What did JFK say when he went to Berlin? “Ich bin ein Berliner.” He self-identified as a powerful way to show his political empathy. Here is more of that speech from 1963:
Two thousand years ago, the proudest boast was civis romanus sum [“I am a Roman citizen”]. Today, in the world of freedom, the proudest boast is “Ich bin ein Berliner!”… All free men, wherever they may live, are citizens of Berlin, and therefore, as a free man, I take pride in the words “Ich bin ein Berliner!”
In the same Wiki article, more background information is given about the power of the quote:
The Ich bin ein Berliner speech is in part derived from a speech Kennedy gave at a Civic Reception on May 4, 1962, in New Orleans; there also he used the phrase civis Romanus sum by saying “Two thousand years ago the proudest boast was to say, “I am a citizen of Rome.” Today, I believe, in 1962 the proudest boast is to say, “I am a citizen of the United States.” And it is not enough to merely say it; we must live it. Anyone can say it. But Americans who serve today in West Berlin—your sons and brothers –[…] are the Americans who are bearing the great burden.”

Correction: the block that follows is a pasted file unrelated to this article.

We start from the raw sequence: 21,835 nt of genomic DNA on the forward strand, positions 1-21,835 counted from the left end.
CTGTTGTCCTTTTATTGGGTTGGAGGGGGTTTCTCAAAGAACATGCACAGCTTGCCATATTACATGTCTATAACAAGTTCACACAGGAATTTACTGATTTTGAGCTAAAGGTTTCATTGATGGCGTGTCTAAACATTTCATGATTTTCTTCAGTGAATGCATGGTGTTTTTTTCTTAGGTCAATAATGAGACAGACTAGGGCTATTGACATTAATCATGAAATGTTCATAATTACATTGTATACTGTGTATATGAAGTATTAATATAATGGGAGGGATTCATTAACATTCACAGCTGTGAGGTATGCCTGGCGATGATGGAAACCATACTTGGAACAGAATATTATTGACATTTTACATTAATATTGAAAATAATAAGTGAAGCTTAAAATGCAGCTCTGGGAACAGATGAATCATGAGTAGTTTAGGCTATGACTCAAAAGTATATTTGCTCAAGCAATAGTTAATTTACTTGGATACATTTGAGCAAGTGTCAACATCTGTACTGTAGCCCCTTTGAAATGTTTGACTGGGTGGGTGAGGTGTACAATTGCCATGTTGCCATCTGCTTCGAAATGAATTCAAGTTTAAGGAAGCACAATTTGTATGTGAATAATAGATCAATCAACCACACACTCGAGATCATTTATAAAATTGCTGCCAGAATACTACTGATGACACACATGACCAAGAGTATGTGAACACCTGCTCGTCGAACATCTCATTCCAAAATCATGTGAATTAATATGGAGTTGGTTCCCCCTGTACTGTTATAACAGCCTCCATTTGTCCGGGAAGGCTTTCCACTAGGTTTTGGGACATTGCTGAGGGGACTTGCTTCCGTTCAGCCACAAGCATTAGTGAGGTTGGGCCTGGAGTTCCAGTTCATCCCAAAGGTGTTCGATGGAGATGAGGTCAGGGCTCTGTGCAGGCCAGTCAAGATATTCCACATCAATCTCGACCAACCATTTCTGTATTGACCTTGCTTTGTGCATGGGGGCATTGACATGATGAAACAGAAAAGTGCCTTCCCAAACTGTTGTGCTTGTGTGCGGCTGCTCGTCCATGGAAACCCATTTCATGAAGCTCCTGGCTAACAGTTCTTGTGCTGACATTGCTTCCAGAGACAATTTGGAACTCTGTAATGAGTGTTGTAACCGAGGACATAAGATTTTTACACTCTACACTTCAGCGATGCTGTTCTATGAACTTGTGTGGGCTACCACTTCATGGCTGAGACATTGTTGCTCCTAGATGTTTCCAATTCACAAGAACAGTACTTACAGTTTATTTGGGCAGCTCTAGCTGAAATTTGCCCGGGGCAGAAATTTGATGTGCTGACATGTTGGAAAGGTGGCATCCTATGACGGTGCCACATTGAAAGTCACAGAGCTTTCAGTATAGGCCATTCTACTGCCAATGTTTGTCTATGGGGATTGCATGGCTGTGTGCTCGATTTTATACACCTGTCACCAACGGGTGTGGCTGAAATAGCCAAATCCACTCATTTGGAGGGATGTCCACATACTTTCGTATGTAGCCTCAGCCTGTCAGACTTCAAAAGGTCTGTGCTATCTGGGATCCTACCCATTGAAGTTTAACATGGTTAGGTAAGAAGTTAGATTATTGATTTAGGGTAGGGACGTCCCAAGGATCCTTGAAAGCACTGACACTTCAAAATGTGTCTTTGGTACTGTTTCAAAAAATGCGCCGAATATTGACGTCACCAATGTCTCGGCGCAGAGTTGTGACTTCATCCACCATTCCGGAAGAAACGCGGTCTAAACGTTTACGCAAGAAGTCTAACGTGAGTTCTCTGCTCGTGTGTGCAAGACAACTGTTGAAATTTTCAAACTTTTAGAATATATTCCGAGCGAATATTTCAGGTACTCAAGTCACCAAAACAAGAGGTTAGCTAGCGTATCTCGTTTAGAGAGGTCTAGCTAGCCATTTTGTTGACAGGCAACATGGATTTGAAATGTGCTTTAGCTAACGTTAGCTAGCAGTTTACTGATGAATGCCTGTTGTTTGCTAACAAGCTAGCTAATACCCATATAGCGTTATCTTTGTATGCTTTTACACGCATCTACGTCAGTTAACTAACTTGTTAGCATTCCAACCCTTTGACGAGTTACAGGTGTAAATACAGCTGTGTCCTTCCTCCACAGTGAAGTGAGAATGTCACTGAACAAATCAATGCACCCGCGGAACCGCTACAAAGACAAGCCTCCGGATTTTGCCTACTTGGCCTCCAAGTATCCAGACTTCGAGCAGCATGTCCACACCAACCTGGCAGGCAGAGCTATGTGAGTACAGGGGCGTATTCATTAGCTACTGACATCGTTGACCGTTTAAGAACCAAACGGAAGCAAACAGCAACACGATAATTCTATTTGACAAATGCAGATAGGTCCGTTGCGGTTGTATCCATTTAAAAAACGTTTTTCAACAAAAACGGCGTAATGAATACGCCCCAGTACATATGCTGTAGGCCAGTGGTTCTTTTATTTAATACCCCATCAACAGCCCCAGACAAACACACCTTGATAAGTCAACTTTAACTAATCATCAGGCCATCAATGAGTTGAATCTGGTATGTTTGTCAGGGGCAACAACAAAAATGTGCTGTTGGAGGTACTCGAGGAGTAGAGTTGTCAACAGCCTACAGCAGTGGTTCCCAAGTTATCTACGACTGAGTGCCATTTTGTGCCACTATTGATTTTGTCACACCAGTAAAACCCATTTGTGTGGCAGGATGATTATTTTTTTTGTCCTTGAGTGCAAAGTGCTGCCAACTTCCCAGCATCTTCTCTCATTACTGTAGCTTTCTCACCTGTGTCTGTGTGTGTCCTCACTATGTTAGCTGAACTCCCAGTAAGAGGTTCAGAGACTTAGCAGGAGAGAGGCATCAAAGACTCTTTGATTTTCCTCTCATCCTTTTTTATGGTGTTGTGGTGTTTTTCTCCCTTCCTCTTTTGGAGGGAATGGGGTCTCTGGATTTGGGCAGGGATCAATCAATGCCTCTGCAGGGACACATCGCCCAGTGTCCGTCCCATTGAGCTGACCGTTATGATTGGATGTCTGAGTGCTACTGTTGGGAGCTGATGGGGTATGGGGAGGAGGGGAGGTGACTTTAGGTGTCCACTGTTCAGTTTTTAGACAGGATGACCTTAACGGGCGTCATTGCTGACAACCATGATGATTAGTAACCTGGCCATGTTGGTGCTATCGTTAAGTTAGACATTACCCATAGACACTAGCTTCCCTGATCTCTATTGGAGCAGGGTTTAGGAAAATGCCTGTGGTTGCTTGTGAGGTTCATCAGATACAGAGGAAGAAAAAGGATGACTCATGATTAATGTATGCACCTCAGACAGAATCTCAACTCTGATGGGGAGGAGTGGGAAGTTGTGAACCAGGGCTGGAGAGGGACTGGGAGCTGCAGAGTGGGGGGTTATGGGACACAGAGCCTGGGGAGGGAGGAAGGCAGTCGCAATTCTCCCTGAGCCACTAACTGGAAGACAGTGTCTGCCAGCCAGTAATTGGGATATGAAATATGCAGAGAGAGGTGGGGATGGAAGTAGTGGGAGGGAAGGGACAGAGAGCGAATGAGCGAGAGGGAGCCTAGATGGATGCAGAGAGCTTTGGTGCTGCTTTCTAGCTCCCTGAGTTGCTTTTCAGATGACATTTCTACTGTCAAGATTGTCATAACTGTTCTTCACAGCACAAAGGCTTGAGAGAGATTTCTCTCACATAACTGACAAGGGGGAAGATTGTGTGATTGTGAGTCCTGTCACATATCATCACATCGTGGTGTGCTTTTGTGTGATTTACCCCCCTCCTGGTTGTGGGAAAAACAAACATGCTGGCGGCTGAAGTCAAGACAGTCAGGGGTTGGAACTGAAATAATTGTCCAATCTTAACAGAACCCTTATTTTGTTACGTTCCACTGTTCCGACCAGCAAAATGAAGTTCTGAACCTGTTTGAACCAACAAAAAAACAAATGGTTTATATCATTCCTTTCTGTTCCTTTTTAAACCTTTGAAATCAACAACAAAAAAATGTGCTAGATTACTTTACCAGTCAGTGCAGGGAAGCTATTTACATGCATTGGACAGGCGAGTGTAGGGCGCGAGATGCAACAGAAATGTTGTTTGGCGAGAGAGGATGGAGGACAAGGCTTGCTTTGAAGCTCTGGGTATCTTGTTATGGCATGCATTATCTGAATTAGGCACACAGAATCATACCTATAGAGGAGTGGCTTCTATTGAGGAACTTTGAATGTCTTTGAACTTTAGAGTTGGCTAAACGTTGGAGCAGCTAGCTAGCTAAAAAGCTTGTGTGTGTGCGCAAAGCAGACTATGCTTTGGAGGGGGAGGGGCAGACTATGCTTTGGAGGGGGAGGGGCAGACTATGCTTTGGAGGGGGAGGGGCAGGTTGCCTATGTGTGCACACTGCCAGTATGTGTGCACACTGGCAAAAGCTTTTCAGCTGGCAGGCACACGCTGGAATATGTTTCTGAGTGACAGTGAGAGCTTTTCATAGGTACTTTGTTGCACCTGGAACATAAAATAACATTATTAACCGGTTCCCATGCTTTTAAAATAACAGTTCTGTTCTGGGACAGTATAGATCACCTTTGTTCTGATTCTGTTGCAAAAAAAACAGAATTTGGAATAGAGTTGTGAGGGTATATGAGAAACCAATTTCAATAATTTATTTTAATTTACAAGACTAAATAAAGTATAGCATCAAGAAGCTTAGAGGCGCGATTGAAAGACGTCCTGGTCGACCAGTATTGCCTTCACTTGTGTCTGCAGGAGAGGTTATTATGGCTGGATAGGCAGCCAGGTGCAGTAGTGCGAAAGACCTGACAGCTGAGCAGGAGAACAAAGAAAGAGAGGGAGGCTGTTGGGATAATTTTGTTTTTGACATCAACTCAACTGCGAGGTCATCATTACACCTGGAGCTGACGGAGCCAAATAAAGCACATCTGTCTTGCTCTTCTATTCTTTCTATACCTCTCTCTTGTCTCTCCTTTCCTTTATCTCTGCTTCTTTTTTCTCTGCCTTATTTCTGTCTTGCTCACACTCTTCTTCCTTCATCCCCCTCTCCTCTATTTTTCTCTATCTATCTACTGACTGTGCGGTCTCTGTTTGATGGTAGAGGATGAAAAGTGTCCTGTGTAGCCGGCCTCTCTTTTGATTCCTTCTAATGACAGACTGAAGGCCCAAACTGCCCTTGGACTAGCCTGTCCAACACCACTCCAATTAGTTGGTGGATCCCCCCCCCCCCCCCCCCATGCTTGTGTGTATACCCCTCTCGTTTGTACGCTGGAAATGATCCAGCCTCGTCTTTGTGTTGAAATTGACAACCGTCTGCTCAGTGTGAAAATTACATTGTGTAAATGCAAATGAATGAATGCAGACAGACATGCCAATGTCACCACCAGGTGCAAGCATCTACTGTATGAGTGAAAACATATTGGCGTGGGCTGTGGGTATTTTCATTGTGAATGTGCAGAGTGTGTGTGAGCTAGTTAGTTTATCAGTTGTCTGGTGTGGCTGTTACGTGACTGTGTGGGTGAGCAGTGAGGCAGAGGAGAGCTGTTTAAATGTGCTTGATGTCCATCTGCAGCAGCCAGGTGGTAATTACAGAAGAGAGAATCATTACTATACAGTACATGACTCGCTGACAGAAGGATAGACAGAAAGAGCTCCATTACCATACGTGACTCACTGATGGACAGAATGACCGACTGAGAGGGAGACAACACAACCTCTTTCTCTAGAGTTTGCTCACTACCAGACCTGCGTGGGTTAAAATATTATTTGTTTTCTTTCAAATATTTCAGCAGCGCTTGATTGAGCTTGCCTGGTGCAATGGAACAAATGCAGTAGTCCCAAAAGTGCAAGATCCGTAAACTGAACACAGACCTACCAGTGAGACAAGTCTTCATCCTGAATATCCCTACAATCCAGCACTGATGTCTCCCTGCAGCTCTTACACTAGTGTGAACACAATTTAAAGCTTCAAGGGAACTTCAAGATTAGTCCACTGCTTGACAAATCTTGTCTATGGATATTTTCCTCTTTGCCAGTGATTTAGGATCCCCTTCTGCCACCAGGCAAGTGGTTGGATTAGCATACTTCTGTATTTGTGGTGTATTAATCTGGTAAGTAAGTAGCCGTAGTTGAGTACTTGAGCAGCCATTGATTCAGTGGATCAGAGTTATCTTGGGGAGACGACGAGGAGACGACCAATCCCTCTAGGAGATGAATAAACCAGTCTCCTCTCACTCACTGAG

Yes, I drew you in to think that I meant “those people who live in disputed areas”. That’s what you would expect me to talk about, if you know me, or even if you see the topics I cover. And of course, I do mean that anyone who is honest about Israel today should admit that people who live in Tel Aviv are as much settlers as those who live in any of the “Judea and Samaria” enclaves. For that is what those who want Israel’s destruction mean. They want us out of the whole country, not just the areas past the Green Line.
But that’s really not what I wanted to talk about.
We’re all settlers. That’s what we do. We settle. That’s Life, and all the pursuant cliches that come along with growing up. For, of course, we don’t ever grow up, but just grow older. If we are truly lucky and so blessed, we admit how little we know.
Or, we admit that we don’t know enough. Ever. And so we should keep learning.
About ourselves, about the world that we find ourselves in, about those opportunities that we can use the skills that we have managed to obtain to be of good use and perhaps make a difference.
So, of course, this may present itself as the opposite of settling. In that same way, then, it’s settling in our own skin, finding our own true way.
And that, then, should never mean settling.